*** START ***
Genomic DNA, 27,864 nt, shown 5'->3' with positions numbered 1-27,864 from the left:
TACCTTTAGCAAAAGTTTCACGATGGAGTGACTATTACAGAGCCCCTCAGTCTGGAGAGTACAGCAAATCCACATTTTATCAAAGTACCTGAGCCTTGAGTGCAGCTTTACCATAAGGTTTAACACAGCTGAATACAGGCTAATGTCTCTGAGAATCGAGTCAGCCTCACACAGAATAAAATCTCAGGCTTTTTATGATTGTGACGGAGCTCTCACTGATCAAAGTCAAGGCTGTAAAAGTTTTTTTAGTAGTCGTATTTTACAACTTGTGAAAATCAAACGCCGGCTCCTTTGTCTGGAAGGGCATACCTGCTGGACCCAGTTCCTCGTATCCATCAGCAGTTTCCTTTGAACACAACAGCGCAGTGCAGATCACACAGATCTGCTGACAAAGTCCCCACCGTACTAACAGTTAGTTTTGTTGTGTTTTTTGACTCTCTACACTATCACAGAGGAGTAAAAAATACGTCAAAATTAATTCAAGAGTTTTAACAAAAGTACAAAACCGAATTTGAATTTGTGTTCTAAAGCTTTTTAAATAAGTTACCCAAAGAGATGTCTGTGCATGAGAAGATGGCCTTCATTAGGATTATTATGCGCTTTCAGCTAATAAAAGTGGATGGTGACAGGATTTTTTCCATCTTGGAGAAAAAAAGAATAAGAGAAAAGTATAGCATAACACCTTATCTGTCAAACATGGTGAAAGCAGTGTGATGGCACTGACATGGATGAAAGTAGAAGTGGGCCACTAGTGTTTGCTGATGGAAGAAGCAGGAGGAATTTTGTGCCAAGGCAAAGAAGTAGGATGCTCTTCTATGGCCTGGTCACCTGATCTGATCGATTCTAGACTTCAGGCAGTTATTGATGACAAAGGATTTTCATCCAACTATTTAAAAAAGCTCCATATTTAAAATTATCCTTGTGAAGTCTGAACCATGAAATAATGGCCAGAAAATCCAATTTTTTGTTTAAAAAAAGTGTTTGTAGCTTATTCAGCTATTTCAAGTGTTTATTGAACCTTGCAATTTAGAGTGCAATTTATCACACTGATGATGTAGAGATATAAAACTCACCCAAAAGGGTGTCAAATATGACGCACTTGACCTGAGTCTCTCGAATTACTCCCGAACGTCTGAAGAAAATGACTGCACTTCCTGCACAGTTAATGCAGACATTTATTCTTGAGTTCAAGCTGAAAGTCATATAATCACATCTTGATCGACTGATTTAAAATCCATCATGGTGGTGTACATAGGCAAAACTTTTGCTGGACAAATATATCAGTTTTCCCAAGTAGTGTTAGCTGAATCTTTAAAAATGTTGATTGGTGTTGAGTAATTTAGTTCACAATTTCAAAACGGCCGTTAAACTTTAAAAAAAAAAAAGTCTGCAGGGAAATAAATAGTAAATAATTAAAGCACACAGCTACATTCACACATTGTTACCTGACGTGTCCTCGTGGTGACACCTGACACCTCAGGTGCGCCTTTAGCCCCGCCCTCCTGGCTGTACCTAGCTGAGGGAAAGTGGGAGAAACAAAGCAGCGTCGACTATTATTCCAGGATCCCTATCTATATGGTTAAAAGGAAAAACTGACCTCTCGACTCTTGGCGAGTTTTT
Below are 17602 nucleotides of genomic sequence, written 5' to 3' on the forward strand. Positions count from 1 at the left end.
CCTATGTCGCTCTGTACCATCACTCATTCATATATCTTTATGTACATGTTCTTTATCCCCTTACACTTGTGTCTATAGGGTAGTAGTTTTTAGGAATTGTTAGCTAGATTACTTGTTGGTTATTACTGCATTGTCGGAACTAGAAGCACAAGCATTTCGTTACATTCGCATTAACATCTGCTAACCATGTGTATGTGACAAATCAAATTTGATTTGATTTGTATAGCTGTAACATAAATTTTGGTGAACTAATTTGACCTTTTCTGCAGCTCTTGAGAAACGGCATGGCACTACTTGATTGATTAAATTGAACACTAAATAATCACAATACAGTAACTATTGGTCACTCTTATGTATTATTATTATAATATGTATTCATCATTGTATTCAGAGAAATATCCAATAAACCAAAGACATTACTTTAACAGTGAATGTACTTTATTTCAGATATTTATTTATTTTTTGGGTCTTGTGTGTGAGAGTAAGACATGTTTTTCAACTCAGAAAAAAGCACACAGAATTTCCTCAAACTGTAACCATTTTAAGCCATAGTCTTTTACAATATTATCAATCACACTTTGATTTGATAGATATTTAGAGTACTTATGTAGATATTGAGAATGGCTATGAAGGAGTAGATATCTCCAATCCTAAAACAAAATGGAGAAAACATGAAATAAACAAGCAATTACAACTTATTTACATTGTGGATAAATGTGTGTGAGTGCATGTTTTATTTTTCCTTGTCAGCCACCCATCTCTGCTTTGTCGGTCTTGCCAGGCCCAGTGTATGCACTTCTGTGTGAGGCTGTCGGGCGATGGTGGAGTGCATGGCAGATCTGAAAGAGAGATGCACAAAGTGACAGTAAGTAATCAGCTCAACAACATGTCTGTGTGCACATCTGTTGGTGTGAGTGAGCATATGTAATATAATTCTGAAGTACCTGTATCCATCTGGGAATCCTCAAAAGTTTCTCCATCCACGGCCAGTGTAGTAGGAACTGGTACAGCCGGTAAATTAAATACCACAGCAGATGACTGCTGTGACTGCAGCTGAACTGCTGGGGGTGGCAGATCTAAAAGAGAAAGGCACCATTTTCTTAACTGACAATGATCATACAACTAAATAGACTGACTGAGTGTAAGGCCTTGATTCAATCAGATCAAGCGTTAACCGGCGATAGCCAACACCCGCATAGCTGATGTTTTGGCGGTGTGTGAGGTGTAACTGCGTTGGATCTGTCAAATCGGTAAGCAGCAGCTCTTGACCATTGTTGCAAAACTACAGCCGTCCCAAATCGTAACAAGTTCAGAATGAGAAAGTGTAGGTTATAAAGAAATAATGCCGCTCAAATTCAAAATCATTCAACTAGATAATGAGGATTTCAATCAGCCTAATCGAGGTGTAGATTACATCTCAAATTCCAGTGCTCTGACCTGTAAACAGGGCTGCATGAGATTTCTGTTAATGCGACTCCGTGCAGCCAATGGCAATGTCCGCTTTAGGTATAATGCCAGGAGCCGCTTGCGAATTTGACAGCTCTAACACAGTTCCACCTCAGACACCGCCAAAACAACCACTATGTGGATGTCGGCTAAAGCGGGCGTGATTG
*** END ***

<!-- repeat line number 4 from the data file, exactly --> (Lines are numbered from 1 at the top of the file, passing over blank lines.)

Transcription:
CCTATGTCGCTCTGTACCATCACTCATTCATATATCTTTATGTACATGTTCTTTATCCCCTTACACTTGTGTCTATAGGGTAGTAGTTTTTAGGAATTGTTAGCTAGATTACTTGTTGGTTATTACTGCATTGTCGGAACTAGAAGCACAAGCATTTCGTTACATTCGCATTAACATCTGCTAACCATGTGTATGTGACAAATCAAATTTGATTTGATTTGTATAGCTGTAACATAAATTTTGGTGAACTAATTTGACCTTTTCTGCAGCTCTTGAGAAACGGCATGGCACTACTTGATTGATTAAATTGAACACTAAATAATCACAATACAGTAACTATTGGTCACTCTTATGTATTATTATTATAATATGTATTCATCATTGTATTCAGAGAAATATCCAATAAACCAAAGACATTACTTTAACAGTGAATGTACTTTATTTCAGATATTTATTTATTTTTTGGGTCTTGTGTGTGAGAGTAAGACATGTTTTTCAACTCAGAAAAAAGCACACAGAATTTCCTCAAACTGTAACCATTTTAAGCCATAGTCTTTTACAATATTATCAATCACACTTTGATTTGATAGATATTTAGAGTACTTATGTAGATATTGAGAATGGCTATGAAGGAGTAGATATCTCCAATCCTAAAACAAAATGGAGAAAACATGAAATAAACAAGCAATTACAACTTATTTACATTGTGGATAAATGTGTGTGAGTGCATGTTTTATTTTTCCTTGTCAGCCACCCATCTCTGCTTTGTCGGTCTTGCCAGGCCCAGTGTATGCACTTCTGTGTGAGGCTGTCGGGCGATGGTGGAGTGCATGGCAGATCTGAAAGAGAGATGCACAAAGTGACAGTAAGTAATCAGCTCAACAACATGTCTGTGTGCACATCTGTTGGTGTGAGTGAGCATATGTAATATAATTCTGAAGTACCTGTATCCATCTGGGAATCCTCAAAAGTTTCTCCATCCACGGCCAGTGTAGTAGGAACTGGTACAGCCGGTAAATTAAATACCACAGCAGATGACTGCTGTGACTGCAGCTGAACTGCTGGGGGTGGCAGATCTAAAAGAGAAAGGCACCATTTTCTTAACTGACAATGATCATACAACTAAATAGACTGACTGAGTGTAAGGCCTTGATTCAATCAGATCAAGCGTTAACCGGCGATAGCCAACACCCGCATAGCTGATGTTTTGGCGGTGTGTGAGGTGTAACTGCGTTGGATCTGTCAAATCGGTAAGCAGCAGCTCTTGACCATTGTTGCAAAACTACAGCCGTCCCAAATCGTAACAAGTTCAGAATGAGAAAGTGTAGGTTATAAAGAAATAATGCCGCTCAAATTCAAAATCATTCAACTAGATAATGAGGATTTCAATCAGCCTAATCGAGGTGTAGATTACATCTCAAATTCCAGTGCTCTGACCTGTAAACAGGGCTGCATGAGATTTCTGTTAATGCGACTCCGTGCAGCCAATGGCAATGTCCGCTTTAGGTATAATGCCAGGAGCCGCTTGCGAATTTGACAGCTCTAACACAGTTCCACCTCAGACACCGCCAAAACAACCACTATGTGGATGTCGGCTAAAGCGGGCGTGATTG